Wednesday 18 October 2017

Alan Shatter: 'I must be the most vindicated politician in the history of the State'

Alan Shatter speaking on Claire Byrne Live Photo: Screengrab from RTÉ Player
Alan Shatter speaking on Claire Byrne Live Photo: Screengrab from RTÉ Player
Amy Molloy

Amy Molloy

Alan Shatter has described himself as "the most vindicated politician in the history of the State" and said accusations that he didn't do his job properly as Justice Minister were proven untrue.

The former Fine Gael minister also hasn't ruled out a return to politics, saying: "I have made no definitive decision".

"One of the things I’m experiencing is no matter where I am... I am constantly approached by Fine Gael members and Fine Gael supporters asking if I’ll go back into politics," he told Claire Byrne Live.

Mr Shatter said he still has "lots of friends" within the party, with some continuing to communicate with him privately.

When asked about his relationship with former Taoiseach Enda Kenny he said it is "non-existent".

"I would have been very supportive of him, very close to him and had a very high regard for him, but events occurred that, for me, were unexpected.

"I found myself in a lot of controversy in the first quarter of 2014, there were all sorts of accusations made that I wasn’t doing my job properly.Three-and-a-half years later - we have three judicial inquiries. I must be the most vindicated politician in the history of the State because they have all investigated the frenzy of allegations that were made and they’ve established I dealt with matters correctly and told the truth at all times.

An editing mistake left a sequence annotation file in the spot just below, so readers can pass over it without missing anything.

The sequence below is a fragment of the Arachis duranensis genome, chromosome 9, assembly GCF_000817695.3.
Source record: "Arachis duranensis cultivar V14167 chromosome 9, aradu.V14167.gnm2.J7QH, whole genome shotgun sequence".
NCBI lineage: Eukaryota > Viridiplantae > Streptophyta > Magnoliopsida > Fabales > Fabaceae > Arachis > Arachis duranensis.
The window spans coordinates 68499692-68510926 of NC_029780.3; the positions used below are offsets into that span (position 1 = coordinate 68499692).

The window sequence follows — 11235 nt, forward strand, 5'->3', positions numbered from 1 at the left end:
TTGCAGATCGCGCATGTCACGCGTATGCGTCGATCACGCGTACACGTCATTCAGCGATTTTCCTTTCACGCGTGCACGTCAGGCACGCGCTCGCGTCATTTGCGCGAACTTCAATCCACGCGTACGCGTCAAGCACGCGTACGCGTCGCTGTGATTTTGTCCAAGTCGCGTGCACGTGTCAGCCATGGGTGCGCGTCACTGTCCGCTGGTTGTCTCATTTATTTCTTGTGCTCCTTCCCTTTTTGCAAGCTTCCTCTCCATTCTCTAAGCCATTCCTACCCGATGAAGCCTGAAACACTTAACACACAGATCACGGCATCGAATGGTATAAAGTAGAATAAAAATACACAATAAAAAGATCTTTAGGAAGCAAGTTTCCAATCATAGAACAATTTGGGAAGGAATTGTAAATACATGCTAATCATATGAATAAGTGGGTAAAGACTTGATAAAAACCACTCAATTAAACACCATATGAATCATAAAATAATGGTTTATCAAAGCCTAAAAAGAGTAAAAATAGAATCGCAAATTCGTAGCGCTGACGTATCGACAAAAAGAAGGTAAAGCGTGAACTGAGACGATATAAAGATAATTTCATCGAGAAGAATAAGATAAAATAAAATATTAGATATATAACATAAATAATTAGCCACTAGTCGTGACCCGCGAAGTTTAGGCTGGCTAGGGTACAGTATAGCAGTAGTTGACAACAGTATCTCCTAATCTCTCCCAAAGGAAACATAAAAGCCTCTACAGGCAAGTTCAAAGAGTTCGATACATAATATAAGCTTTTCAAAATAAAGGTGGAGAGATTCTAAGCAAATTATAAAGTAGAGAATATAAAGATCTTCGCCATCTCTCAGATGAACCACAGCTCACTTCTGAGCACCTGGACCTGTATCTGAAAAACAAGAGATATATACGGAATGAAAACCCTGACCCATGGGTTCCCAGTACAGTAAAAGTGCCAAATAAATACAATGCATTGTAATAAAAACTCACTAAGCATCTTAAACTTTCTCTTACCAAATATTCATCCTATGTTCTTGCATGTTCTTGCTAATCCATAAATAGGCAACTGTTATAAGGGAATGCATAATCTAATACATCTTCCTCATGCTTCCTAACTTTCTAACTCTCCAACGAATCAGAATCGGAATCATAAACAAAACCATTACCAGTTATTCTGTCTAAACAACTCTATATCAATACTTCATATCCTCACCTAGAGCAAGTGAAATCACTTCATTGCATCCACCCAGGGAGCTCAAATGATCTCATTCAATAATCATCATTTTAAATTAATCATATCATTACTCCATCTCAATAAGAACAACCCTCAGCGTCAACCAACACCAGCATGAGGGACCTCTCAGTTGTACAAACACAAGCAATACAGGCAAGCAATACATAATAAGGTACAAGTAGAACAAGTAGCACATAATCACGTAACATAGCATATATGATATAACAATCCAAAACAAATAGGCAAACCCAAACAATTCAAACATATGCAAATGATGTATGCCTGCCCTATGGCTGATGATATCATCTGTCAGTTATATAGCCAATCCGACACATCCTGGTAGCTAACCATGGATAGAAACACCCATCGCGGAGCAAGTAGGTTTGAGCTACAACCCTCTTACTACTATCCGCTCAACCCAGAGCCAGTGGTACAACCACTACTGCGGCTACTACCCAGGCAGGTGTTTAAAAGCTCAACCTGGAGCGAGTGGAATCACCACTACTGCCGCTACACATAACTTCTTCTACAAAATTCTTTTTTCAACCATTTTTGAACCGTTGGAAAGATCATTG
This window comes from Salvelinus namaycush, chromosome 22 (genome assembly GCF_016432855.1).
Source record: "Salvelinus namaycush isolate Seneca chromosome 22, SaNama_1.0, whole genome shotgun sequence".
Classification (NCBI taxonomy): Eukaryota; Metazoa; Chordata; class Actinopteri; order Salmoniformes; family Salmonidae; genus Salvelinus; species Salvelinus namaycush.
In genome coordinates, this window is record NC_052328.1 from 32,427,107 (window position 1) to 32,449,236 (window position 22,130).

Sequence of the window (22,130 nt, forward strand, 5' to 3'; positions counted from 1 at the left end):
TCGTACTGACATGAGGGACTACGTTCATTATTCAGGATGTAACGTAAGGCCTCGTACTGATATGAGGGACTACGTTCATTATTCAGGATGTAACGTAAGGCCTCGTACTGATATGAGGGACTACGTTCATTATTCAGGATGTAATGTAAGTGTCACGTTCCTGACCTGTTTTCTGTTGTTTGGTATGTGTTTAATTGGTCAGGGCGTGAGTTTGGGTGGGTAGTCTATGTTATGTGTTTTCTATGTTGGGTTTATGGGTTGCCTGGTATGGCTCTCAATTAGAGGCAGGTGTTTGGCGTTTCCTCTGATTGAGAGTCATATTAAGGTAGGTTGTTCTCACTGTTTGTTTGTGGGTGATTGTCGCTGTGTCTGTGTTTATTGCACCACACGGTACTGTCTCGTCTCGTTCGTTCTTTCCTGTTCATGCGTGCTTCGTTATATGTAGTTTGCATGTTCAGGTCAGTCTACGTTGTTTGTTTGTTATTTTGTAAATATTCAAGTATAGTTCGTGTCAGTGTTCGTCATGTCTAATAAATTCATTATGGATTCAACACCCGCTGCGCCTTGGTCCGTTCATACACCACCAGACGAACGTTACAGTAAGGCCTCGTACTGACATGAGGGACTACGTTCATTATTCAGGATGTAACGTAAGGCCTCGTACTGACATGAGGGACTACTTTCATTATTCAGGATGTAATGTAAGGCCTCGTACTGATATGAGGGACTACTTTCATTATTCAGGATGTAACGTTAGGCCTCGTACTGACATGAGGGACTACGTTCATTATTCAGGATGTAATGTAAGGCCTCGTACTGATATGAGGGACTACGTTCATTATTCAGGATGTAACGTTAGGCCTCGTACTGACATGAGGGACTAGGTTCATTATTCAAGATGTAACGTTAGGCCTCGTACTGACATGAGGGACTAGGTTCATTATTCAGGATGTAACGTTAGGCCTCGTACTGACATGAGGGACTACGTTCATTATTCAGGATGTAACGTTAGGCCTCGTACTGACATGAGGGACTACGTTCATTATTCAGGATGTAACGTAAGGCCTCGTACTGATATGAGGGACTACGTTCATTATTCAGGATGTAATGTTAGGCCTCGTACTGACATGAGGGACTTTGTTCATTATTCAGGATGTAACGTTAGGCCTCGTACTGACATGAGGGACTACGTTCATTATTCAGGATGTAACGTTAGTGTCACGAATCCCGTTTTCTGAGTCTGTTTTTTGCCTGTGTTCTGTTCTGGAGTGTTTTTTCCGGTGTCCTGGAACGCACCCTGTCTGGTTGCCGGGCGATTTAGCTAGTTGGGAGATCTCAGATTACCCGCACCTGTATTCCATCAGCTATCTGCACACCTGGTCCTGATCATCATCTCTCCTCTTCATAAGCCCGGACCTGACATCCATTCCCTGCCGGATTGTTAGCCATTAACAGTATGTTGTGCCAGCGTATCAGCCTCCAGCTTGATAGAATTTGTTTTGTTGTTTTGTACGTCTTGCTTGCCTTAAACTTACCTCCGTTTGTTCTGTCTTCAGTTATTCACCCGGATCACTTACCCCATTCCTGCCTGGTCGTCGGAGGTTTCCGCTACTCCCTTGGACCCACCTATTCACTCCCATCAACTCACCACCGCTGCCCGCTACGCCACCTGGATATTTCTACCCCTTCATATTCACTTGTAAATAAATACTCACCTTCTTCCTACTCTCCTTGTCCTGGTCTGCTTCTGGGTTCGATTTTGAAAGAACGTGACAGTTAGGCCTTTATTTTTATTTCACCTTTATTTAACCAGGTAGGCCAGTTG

"It was like some sort of parallel universe where you kept telling the truth about stuff and people kept on accusing you of lying."

The former justice minister said he believed he had been treated unfairly by his party colleagues in Fine Gael, as he handled all issues with gardai in the "correct and appropriate" manner.

Mr Shatter recently launched his book 'Life is a Funny Old Business' in which he wrote about some of his more personal experiences in life, including the loss of his mother to suicide when he was just 14.

"Any family that experiences the suicide of a loved one, whether it’s a son or a daughter or a parent, it takes a long time to come to terms with that and I think there are always questions that you can’t answer as to why it all occurred," he said.

"I think I was very fortunate in one sense in that I had a father who talked about things. I think with his support and the way that we talked our way through it, I managed to become resilient and get on with life."

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